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      About the Materials Project

      software

      By computing properties of all known materials, the Materials Project aims to remove guesswork from materials design in a variety of applications. Experimental research can be targeted to the most promising compounds from computational data sets. Researchers will be able to data-mine scientific trends in materials properties. By providing materials researchers with the information they need to design better, the Materials Project aims to accelerate innovation in materials research.

      supercomputers

      Supercomputing clusters at national laboratories provide the infrastructure that enables our computations, data, and algorithms to run at unparalleled speed. We principally use the Lawrence Berkeley National Laboratory's NERSC Scientific Computing Center and Computational Research Division, but we are also active with Oak Ridge's OLCF, Argonne's ALCF, and San Diego's SDSC.

      screening

      Computational materials science is now powerful enough that it can predict many properties of materials before those materials are ever synthesized in the lab. By scaling materials computations over supercomputing clusters, we have predicted several new battery materials which were made and tested in the lab. Recently, we have also identified new transparent conducting oxides and thermoelectric materials using this approach.

      Database Statistics

      • 131,613

        inorganic compounds
      • 53,950

        bandstructures
      • 49,705

        molecules
      • 530,243

        nanoporous materials
      • 14,071

        elastic tensors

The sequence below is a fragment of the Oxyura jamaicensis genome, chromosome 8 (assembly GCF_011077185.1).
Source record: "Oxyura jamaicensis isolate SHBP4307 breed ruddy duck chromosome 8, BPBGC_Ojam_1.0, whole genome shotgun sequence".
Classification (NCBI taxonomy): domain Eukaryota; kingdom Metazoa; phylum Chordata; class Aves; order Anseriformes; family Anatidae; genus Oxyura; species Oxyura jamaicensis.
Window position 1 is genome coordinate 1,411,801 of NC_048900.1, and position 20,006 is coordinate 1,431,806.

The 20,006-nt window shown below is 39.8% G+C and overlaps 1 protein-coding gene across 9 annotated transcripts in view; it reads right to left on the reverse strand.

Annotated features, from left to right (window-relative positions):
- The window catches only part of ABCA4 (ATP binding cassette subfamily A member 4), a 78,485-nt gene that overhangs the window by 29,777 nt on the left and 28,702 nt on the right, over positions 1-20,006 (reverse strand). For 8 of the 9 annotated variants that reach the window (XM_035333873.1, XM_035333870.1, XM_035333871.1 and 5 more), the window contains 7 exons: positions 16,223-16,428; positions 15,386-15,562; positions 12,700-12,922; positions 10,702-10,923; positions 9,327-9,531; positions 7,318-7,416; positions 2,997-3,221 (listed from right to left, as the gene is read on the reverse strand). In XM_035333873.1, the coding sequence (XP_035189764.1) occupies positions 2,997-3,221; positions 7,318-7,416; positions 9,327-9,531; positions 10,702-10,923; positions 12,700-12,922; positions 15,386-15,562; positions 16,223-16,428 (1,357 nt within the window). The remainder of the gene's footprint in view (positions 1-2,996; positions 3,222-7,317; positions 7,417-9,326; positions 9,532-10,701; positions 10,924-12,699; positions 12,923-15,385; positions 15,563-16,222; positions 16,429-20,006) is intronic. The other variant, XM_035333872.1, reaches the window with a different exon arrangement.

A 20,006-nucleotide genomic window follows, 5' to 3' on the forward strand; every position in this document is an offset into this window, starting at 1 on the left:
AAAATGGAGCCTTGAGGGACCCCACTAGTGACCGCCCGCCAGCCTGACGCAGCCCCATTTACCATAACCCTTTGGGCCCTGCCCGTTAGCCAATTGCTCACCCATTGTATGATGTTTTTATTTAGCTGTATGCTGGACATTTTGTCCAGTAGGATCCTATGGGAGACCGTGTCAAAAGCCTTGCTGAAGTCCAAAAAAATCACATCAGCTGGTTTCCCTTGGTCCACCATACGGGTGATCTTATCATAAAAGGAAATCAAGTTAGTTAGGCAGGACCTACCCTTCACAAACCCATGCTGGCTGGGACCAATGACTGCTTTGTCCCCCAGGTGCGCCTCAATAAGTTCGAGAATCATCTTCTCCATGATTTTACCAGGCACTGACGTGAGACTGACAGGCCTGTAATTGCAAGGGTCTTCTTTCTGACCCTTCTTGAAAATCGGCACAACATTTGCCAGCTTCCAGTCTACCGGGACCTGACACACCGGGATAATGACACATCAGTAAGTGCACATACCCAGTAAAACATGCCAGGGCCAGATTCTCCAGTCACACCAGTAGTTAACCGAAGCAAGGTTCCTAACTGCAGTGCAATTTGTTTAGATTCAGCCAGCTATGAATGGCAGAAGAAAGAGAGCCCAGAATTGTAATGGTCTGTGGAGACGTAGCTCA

• 3,411

        piezoelectric tensors
      • 4,730

        intercalation electrodes
      • 16,128

        conversion electrodes

      Director

      Kristin Persson

      Professor, Department of Materials Science and Engineering,
      University of California at Berkeley

      Senior Faculty Scientist, Lawrence Berkeley National Laboratory

      Co-Investigators

      Mark Asta
      Faculty Scientist, LBNL
      Gerbrand Ceder
      Senior Faculty Scientist, LBNL
      Daryl Chrzan
      Faculty Scientist, LBNL
      Daniel Gunter
      Staff Scientist, LBNL
      Geoffroy Hautier
      Asst Professor, UCL Belgium
      Gian-Marco Rignanese
      Professor, UCL Belgium
      Anubhav Jain
      Staff Scientist, LBNL
      Peter Khalifah
      Faculty Scientist, BNL
      Lane Martin
      Faculty Scientist, LBNL
      Jeffrey Neaton
      Senior Faculty Scientist, LBNL
      Shyue Ping Ong
      Asst Professor, UCSD

      In Collaboration With:

      GitHub users with pull requests merged to MP code repositories.

      Partners and Support

      BMR

      Development of the Materials Project is supported by the U.S. Department of Energy (DOE) through its Office of Science, via the Basic Energy Sciences (BES) and Advanced Scientific Computing Research (ASCR) programs, and through its Office of Energy Efficiency and Renewable Energy (EERE), via the Battery Materials Research (BMR, formerly BATT) program. A notable source of support within DOE-BES is the Joint Center for Energy Storage Research (JCESR).

      The Materials Project is also supported by a Laboratory Directed Research and Development grant from LBNL, and by the U.S. National Science Foundation (NSF) via the Data Infrastructure Building Blocks (DIBBS) program. Disseminated science is supported by DOE (BES and BMR), NSF, Gillette, Volkswagen, Umicore, and Bosch.

      Open APIs

      For information about our materials API and pymatgen analysis code, please check our API page and visit the Fireworks page for details about our open source scientific workflow software.

      Get In Touch

      Questions? Feedback? We'd love to hear from you via our discussion forum.

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